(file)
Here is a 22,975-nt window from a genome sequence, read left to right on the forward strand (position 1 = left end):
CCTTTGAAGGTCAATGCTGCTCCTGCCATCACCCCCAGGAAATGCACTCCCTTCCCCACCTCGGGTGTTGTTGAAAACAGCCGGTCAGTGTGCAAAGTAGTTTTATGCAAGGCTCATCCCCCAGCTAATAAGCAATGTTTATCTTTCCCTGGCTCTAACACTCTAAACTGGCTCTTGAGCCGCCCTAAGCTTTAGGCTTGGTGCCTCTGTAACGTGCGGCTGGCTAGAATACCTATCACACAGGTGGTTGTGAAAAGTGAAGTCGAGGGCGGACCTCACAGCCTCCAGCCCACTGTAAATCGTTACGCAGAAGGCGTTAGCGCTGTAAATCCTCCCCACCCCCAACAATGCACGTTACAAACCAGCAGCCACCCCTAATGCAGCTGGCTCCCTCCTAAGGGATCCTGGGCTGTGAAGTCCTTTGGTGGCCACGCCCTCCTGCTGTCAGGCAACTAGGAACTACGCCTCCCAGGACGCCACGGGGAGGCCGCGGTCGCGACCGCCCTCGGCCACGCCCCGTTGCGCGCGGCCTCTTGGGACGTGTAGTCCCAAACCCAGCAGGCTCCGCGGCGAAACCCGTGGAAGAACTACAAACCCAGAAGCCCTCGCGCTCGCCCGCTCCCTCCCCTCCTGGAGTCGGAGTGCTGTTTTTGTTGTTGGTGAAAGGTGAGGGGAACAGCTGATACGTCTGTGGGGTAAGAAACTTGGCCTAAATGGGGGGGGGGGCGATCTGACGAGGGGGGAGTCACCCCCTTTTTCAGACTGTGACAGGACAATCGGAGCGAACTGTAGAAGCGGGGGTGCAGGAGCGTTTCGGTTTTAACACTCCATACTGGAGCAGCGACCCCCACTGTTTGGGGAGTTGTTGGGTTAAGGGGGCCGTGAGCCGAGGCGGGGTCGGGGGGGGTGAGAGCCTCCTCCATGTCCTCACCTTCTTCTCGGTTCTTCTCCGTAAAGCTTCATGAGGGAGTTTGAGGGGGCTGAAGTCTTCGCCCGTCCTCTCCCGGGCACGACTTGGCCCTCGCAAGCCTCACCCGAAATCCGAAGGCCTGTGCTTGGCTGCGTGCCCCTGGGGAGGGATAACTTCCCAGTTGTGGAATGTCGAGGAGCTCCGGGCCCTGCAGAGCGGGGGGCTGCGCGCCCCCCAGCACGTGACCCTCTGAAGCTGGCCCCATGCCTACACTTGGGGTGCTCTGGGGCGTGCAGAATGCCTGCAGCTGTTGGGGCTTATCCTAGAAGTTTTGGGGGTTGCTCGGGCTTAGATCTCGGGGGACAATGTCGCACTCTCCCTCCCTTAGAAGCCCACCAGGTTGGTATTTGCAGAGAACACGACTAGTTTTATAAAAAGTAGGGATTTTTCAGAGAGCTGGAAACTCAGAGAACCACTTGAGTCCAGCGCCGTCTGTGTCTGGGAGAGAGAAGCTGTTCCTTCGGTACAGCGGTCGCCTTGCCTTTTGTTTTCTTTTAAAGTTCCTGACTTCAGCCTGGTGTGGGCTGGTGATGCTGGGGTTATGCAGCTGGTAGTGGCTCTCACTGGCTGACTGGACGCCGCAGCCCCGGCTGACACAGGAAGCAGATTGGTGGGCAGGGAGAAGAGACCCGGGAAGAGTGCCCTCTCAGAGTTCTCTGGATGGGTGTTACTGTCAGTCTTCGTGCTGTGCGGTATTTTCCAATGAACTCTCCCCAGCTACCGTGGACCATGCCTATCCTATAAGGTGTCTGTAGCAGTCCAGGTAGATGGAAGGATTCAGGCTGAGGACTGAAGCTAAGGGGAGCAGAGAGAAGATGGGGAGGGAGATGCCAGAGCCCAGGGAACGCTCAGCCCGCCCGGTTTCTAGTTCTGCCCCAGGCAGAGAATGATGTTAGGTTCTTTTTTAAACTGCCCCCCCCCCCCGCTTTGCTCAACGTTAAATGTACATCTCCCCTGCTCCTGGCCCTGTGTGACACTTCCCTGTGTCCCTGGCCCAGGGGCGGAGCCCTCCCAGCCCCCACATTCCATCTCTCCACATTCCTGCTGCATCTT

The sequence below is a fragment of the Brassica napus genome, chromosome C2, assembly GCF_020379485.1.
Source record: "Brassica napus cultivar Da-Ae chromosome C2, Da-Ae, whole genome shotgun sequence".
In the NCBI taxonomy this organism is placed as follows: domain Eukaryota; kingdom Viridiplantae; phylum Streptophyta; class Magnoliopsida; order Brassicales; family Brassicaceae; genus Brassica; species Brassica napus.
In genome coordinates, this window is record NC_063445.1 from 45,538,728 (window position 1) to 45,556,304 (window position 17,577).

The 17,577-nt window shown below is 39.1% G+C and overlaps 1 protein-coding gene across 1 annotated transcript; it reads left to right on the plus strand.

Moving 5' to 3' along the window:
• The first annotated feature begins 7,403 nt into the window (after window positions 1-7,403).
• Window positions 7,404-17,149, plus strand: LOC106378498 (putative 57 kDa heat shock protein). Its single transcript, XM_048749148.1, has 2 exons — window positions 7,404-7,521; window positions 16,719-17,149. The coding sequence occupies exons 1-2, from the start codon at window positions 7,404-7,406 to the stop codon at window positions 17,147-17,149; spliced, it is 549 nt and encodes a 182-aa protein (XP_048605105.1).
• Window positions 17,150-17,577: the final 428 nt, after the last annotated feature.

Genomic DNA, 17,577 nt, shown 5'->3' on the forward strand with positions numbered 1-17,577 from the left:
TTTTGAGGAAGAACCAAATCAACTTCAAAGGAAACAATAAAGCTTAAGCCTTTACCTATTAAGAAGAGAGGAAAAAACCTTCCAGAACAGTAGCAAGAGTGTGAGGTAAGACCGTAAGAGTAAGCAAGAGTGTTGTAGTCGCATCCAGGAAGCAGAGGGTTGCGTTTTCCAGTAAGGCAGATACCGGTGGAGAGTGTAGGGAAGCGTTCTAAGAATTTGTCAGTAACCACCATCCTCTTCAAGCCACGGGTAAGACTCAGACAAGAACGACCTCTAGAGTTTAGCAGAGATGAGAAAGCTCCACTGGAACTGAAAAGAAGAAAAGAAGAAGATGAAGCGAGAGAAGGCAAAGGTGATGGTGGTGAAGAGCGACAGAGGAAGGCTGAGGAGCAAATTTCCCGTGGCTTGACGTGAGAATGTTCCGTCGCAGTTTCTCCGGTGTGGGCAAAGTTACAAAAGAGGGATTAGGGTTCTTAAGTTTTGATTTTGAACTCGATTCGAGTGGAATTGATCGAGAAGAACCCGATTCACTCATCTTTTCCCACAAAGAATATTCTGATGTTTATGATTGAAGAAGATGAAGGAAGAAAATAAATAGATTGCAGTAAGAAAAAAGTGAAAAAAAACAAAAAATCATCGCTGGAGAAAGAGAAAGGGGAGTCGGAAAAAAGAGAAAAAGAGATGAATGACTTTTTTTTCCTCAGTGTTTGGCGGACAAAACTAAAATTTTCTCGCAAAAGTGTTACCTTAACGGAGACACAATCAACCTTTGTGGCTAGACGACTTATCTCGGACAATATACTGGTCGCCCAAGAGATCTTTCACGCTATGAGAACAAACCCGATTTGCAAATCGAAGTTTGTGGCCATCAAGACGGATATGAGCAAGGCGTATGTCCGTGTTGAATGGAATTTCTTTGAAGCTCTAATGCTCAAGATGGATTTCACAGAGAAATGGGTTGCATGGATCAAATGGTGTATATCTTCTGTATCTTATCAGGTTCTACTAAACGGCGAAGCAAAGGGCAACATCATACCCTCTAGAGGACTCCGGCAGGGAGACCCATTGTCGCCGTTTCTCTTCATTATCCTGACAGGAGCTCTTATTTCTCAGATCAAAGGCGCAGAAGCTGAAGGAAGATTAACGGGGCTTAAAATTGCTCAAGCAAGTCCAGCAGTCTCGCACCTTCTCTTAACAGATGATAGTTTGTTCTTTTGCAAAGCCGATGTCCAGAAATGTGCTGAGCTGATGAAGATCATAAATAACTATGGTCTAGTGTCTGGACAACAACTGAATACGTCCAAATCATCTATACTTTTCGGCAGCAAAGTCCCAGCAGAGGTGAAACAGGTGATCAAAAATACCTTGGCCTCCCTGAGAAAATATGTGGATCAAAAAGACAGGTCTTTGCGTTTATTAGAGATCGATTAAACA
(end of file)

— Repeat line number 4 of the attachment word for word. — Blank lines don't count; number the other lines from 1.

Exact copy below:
Source record: "Brassica napus cultivar Da-Ae chromosome C2, Da-Ae, whole genome shotgun sequence".